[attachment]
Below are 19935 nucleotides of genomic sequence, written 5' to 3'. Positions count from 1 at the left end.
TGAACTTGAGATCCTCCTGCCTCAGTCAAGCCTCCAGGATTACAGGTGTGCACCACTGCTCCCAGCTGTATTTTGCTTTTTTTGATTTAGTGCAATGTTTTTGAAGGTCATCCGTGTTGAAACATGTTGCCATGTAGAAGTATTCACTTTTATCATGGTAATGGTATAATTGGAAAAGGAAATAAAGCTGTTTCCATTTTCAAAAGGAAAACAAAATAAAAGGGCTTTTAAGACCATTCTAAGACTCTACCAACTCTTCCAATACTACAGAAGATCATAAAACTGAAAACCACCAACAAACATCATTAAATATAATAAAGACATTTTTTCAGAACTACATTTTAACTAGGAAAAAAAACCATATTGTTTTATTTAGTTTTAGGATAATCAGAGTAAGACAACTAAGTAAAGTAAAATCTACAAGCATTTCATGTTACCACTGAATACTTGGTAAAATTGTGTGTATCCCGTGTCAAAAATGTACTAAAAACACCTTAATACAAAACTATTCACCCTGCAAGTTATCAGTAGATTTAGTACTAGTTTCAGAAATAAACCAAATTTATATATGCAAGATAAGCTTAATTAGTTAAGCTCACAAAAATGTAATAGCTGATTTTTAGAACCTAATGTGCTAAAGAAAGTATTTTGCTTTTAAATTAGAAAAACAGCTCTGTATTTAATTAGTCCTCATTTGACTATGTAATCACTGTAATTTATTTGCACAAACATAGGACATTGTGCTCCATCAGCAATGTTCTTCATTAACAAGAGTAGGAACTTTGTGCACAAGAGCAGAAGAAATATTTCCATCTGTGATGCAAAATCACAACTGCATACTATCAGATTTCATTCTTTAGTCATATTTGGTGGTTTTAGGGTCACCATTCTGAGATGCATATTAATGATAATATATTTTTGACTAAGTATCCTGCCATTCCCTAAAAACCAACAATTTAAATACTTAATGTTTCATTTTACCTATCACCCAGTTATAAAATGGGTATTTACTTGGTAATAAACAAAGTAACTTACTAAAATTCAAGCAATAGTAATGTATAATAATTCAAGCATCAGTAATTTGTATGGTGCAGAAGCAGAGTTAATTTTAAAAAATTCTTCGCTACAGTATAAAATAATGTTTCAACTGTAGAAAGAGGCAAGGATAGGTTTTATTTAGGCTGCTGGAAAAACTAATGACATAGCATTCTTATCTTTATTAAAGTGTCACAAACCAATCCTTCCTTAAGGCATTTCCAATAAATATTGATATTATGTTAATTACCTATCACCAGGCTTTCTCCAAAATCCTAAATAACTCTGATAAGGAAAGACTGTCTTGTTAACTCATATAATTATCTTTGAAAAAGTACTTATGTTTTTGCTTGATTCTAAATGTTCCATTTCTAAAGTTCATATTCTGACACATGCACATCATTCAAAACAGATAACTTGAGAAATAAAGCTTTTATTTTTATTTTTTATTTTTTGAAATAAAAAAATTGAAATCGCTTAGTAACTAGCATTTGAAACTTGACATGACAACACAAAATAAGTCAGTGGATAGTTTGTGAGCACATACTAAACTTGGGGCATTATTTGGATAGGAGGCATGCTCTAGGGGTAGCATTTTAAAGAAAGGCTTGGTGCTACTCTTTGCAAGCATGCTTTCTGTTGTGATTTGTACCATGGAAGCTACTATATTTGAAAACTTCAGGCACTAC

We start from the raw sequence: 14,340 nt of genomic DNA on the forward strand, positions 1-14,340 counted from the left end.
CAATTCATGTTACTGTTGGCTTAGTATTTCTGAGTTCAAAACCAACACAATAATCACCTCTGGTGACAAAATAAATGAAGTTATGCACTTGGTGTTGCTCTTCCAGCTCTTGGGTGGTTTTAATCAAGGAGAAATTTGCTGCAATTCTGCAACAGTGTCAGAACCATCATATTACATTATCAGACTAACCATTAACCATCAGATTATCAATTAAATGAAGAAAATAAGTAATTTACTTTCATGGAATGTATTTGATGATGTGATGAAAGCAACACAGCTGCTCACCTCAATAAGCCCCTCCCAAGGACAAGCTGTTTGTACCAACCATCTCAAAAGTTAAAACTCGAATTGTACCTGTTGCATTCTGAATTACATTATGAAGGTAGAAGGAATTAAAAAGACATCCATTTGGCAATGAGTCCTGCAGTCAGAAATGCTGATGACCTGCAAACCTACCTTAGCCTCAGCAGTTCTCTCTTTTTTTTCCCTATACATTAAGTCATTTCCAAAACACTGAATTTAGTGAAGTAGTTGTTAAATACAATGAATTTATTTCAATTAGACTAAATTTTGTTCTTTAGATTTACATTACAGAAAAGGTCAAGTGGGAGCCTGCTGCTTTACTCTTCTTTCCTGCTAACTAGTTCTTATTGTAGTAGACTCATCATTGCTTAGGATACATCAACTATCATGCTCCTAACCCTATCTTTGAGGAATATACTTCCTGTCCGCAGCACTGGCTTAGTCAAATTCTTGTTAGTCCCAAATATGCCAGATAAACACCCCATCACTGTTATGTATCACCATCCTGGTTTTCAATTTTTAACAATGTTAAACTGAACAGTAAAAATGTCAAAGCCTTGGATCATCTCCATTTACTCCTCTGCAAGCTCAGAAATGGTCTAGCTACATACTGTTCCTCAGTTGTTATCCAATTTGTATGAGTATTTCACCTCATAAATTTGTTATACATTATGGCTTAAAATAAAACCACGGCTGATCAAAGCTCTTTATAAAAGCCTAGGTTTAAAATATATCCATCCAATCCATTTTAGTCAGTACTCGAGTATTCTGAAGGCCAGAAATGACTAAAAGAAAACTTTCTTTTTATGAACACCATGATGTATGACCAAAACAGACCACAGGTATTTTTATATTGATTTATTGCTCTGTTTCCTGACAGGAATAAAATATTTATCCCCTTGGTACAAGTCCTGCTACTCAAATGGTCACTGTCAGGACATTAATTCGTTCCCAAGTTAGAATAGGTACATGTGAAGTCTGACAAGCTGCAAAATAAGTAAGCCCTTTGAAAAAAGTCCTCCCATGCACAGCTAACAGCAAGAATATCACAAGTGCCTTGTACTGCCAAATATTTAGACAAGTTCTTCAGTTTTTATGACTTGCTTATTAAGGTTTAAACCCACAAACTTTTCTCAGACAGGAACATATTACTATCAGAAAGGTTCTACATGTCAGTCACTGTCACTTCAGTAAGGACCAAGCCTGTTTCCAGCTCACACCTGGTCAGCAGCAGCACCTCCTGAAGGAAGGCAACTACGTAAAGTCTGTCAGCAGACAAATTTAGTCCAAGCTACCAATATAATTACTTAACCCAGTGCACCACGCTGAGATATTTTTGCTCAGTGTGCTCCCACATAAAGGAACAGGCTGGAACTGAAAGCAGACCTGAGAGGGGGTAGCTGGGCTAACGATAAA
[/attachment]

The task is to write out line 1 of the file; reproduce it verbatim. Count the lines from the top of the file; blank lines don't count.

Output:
Below are 19935 nucleotides of genomic sequence, written 5' to 3'. Positions count from 1 at the left end.